Nylon is a synthetic thermoplastic first produced in 1935 and introduced as a fabric during the 1939 New York World's Fair. You will also see Nylon referred to by its chemical designation “PA.” It is commonly available in black, white, and off-white or beige, which is its natural color. Nylon can be produced as fibers, filaments, sheet stock, and films, and also as the raw material for injection molding.
Nylon was created by Wallace Carothers, a research chemist employed by DuPont. His innovation is officially known as Nylon 66, and it remains one of the most commonly used forms of Nylon today. However, other forms with different repeating monomer groups can offer enhanced properties.
Nylon’s Many Uses
Nylon is used in a wide variety of applications in injection molding. They include:
- Automotive components
- Gears, plastic bearings, and bushings
- Impact points on furniture
- Sporting goods
Nylon is especially useful in components that are exposed to a variety of chemicals. Moreover, it works well in parts that need to maintain strength and endure a great deal of wear.
Nylon’s Impressive Properties
Nylon has a number of properties that make it popular in plastic injection molding. For example, it is:
- Very strong
- Resistant to many chemicals and easily cleaned
- Elastic and durable
- Heat resistant (a very high melting point of 220 degrees Celsius, though it is flammable when exposed to open flame)
- Low friction and abrasion resistant
Nylon can even be used in place of low strength metals, which can make it a great candidate for metal replacement. In many cases, glass fibers are added to improve tensile and flexural strength. Other additives can improve material properties such as flamability, impact strength, and electrical resistance. Nylon's strength can also be improved through a process called “conditioning”, where moisture is reintroduced into the plastic after molding to improve pliability and strength.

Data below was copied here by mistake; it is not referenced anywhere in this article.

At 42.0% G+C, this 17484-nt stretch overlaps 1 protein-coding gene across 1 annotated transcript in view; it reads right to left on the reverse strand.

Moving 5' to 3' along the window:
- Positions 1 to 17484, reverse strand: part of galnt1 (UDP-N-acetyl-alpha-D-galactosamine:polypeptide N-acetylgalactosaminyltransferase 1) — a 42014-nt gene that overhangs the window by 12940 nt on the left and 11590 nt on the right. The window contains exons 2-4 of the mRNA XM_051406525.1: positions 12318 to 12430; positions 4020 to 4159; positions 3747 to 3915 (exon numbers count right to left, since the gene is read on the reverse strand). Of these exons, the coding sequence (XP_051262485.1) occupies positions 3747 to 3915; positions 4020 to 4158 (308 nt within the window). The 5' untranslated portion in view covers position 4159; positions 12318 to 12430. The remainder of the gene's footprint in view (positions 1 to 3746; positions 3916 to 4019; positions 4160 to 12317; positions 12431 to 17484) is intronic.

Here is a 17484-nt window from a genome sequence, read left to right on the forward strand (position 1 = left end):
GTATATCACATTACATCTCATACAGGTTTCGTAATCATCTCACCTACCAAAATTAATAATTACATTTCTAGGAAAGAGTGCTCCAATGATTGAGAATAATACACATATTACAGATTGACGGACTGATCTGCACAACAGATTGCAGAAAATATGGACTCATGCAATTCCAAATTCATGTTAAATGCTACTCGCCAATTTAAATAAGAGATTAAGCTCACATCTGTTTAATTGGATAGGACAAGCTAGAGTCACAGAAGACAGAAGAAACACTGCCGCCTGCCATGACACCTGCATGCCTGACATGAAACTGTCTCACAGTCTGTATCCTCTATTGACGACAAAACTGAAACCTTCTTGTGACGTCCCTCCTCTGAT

Nylon has a relatively low impact strength compared to other materials, which can limit its usefulness without impact modifiers. It is also a relatively high-shrink material, approximately 0.014" - 0.023" per inch, so changing between other materials can be difficult.
Sharing Two Decades of Expertise as a Leading Denver Area Injection Molder
Ultimately, you want to be sure you understand the properties of the particular Nylon variant you intend to use in a project. If you’ve got questions about creating small plastic parts with Nylon, we’re happy to provide our thoughts. We have extensive experience working with this very versatile material.